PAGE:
After Saudi warning, US may change 9/11 bill

Following Saudi Arabia’s condemnation over 9/11 bill, US lawmakers expressed doubts on Thursday about Sept. 11 legislation they forced on President Barack Obama, saying the new law allowing lawsuits against Saudi Arabia could be narrowed to ease concerns about its effect on Americans abroad.

A day after a rare overwhelming rejection of a presidential veto, the first during Obama’s eight years in the White House, the Republican leaders of the Senate and House of Representatives opened the door to fixing the law as they blamed the Democratic president for not consulting them adequately.

“I do think it is worth further discussing,” Senate Majority Leader Mitch McConnell told reporters, acknowledging that there could be “potential consequences” of the Justice against Sponsors of Terrorism Act, known as JASTA.

House Speaker Paul Ryan said Congress might have to “fix” the legislation to protect US troops in particular. Ryan did not give a time frame, but Republican Senator Bob Corker, chairman of the Senate Foreign Relations Committee, said he thought JASTA could be addressed in Congress’ “lame-duck” session after the Nov. 8 election.

The law grants an exception to the legal principle of sovereign immunity in cases of terrorism on US soil, clearing the way for lawsuits seeking damages from the Saudi government. Riyadh denies longstanding suspicions that it backed the hijackers who attacked the United States in 2001.

Saudi Arabia on Thursday warned Thursday of “disastrous consequences” from a United States law allowing 9/11 victims to sue the kingdom, in a major spike in tension between the longstanding allies.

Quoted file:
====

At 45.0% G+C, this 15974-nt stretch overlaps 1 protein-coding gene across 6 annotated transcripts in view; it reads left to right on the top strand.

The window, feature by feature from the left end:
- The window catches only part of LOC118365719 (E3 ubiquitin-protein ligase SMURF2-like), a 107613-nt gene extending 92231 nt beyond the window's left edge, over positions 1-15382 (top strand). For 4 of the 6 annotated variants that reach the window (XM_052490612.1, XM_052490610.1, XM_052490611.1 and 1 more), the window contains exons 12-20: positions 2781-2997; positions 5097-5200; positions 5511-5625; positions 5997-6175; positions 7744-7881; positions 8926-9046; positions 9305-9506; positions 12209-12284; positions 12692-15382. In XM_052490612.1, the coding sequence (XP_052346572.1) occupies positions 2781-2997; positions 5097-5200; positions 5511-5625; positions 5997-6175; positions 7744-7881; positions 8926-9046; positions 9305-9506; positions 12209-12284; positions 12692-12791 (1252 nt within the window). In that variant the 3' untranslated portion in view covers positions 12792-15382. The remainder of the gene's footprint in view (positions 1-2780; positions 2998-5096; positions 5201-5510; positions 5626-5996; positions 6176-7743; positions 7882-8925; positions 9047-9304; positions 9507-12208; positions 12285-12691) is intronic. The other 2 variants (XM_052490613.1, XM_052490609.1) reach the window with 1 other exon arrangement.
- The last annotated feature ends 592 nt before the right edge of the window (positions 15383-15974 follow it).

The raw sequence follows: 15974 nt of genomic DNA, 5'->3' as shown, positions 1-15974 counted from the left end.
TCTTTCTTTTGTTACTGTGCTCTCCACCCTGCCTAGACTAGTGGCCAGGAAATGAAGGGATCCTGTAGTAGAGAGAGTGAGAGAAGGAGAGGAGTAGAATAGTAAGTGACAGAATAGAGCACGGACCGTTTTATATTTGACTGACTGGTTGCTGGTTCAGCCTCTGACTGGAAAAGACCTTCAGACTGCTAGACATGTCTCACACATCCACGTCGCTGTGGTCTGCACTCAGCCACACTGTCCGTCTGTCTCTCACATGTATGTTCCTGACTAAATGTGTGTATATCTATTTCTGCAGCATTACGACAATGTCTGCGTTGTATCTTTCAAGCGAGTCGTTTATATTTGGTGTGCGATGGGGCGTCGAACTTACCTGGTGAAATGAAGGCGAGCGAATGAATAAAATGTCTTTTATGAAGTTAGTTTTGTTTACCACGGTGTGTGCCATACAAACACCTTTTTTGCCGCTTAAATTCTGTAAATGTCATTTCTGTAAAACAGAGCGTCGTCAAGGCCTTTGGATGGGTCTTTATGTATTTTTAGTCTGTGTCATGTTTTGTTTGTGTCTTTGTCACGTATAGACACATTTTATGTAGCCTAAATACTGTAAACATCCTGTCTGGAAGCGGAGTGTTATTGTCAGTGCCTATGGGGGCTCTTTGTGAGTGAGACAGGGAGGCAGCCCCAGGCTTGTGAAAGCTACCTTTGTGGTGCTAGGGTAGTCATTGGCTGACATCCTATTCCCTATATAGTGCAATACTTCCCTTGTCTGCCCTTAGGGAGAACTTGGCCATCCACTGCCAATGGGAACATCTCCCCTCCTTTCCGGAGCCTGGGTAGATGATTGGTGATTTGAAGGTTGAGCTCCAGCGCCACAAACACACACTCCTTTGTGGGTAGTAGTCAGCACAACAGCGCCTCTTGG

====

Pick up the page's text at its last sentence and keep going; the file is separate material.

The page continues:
A Saudi foreign ministry source on Thursday called on the US Congress “to take the necessary measures to counter the disastrous and dangerous consequences” of the law.

The unnamed spokesman, cited by the official Saudi Press Agency, said the law is “a source of great worry.” This law “weakens the immunity of states”, and will have a negative impact on all countries “including the United States,” the Saudi spokesman said, expressing hope that “wisdom will prevail.”

In opposing the law, Obama said it would harm US interests by undermining the principle of sovereign immunity, opening up the US to private lawsuits over its military missions abroad.

The erosion of sovereign immunity is also a concern among the six-nation Gulf Cooperation Council, of which Saudi Arabia is the most powerful member. Saudi Arabia’s Gulf allies have lined up beside Riyadh to criticize the law.

Analysts earlier Thursday warned that Saudi Arabia could reduce valuable security and intelligence cooperation with longstanding ally Washington after the Congressional “stab in the back.” Cutting such cooperation is among the options available to Riyadh, the analysts said.

Categories: Arab World, Saudi Arabia, United States

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